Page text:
Curves which produce a transition between parallel lanes (from current lane to a neighboring target lane) in the same direction are called lane-change curves [5]. The lane-change curve connects symmetric interpolating boundary configurations, that is, the same tangent angle and curvature. Following a lane-change curve, the vehicle will be traveling in the same direction at the end of the maneuver as it was traveling at the start; that is, there is no change of heading between the start and the final configurations. Lane-change trajectory consists of a lane-change path and a velocity profile along the path. For lane changing from current lane to a neighboring lane, the allowable longitudinal displacement for longitudinal trajectory planning and travel time for lateral trajectory planning [1, 7] are used to determine the feasibility of performing a lane change. Various forms of lane-change trajectories are proposed (e.g., [1–3, 5, 8–10]), which serve as reference trajectories for the vehicle controller (e.g., PID or model predictive control) to follow in high-speed autonomous driving. The approach of intervehicle traffic gap and time instance [1] was proposed to generate safe and smooth lane-change (longitudinal and lateral) trajectories for a discrete-time vehicle model of double integrator. Bai et al. [2] and Altch’e et al. [11] proposed a 5-degree polynomial trajectory of time function as the vehicle trajectory. The jerk, as a measure of comfort, is a quadratic polynomial of time. Geng et al. [3] proposed a 6-degree polynomial trajectory of the form , where *x* and *y* denote the forward/longitudinal and lateral position, respectively. Based on field test vehicle-driver integration data, Wang et al. [9] proposed a lane-change trajectory represented by a combination of linear and sinusoidal functions in terms of lane-change ratio. McNally [10] used a cubic polynomial to blend a target lane-change curve. Under the assumption that the vehicle keeps its longitudinal vehicle constant throughout the lane-change maneuver, comparative simulations of candidate curves were performed in terms of path length, minimal yaw transients, and jerk but no time efficiency in an earlier work [8].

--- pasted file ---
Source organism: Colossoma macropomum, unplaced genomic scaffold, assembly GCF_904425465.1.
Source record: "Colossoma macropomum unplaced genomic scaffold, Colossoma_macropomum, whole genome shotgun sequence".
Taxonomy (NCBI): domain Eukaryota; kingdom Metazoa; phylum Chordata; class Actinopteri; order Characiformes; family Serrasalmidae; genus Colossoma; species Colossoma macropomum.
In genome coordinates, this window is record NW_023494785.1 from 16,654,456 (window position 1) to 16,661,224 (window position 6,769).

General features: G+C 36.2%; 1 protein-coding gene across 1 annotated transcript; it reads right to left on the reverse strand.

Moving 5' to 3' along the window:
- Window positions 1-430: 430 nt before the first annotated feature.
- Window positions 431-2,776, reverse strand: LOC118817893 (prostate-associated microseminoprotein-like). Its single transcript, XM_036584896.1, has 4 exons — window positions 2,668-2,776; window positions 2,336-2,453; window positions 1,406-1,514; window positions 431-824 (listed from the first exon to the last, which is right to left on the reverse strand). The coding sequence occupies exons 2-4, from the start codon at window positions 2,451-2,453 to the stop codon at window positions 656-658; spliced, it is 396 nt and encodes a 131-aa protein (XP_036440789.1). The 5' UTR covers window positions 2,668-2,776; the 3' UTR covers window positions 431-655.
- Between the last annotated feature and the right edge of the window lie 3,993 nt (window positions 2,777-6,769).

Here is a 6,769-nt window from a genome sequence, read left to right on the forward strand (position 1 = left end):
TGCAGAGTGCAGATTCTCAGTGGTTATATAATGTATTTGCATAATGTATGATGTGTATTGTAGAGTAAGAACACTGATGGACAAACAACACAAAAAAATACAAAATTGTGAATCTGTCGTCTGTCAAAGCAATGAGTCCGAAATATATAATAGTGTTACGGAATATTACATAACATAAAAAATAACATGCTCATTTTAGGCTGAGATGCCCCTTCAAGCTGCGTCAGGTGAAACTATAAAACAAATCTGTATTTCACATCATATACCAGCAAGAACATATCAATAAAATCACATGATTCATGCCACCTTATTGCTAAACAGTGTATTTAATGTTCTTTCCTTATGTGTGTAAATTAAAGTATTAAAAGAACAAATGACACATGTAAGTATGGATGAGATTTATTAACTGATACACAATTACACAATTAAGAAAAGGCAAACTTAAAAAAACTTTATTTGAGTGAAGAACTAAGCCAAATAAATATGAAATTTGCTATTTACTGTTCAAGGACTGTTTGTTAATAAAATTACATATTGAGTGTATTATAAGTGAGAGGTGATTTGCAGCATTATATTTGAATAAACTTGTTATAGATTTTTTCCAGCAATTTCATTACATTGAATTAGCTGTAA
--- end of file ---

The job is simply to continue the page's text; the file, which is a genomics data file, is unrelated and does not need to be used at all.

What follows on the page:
In addition to smooth shorter motion, time-efficient or faster motion is of major concern for trajectory optimization. Due to fuel economy, smooth (or continuous curvature) motion generation and motion optimization along the given path or for state-to-state transfer [12–16] subject to the velocity or acceleration and other constraints are desirable to achieve time or energy efficiency and safety. In [15], quintic B-splines are used to blend linear segments to enhance the smoothness of cornering motion and cycle time of CNC machine tools. Model predictive control is applied by Mahdi Ghazaei Ardakani [16] to deal with fixed-time trajectory-generation problem with a minimum-jerk cost functional under velocity and acceleration constraints. Aspects of time-efficient state-to-state motions for different mobility platforms like mobile robots, humanoid robots, robotic manipulators, or autonomous-driving vehicles have been studied for decoupled motion planning approach of trajectory optimization. This path-velocity decomposition approach gains its popularity due to the reduced complexity at the cost of losing generality. In the decoupled approach, two subproblems of the geometric path planning between two configurations and time scaling (or velocity planning) along the planned path subject to kinodynamic constraints are treated independently. Algorithms and properties of a time-optimal trajectory along prespecified paths parameterized by arc length, that is, the computation of switch points and optimal input subject to state and input constraints, were developed [17–25]. The solution is based on necessary conditions derived from Pontryagin maximum principle (PMP) or dynamic programming principle (DPP) for the optimality of trajectory and control. There are different numerical algorithms based on Pontryagin maximum principle or receding horizon techniques to generate the control input and state trajectory to move the systems from an initial state to a goal state as fast as possible, while respecting the equality or inequality constraints imposed on the state and input of systems [20, 21, 22, 26].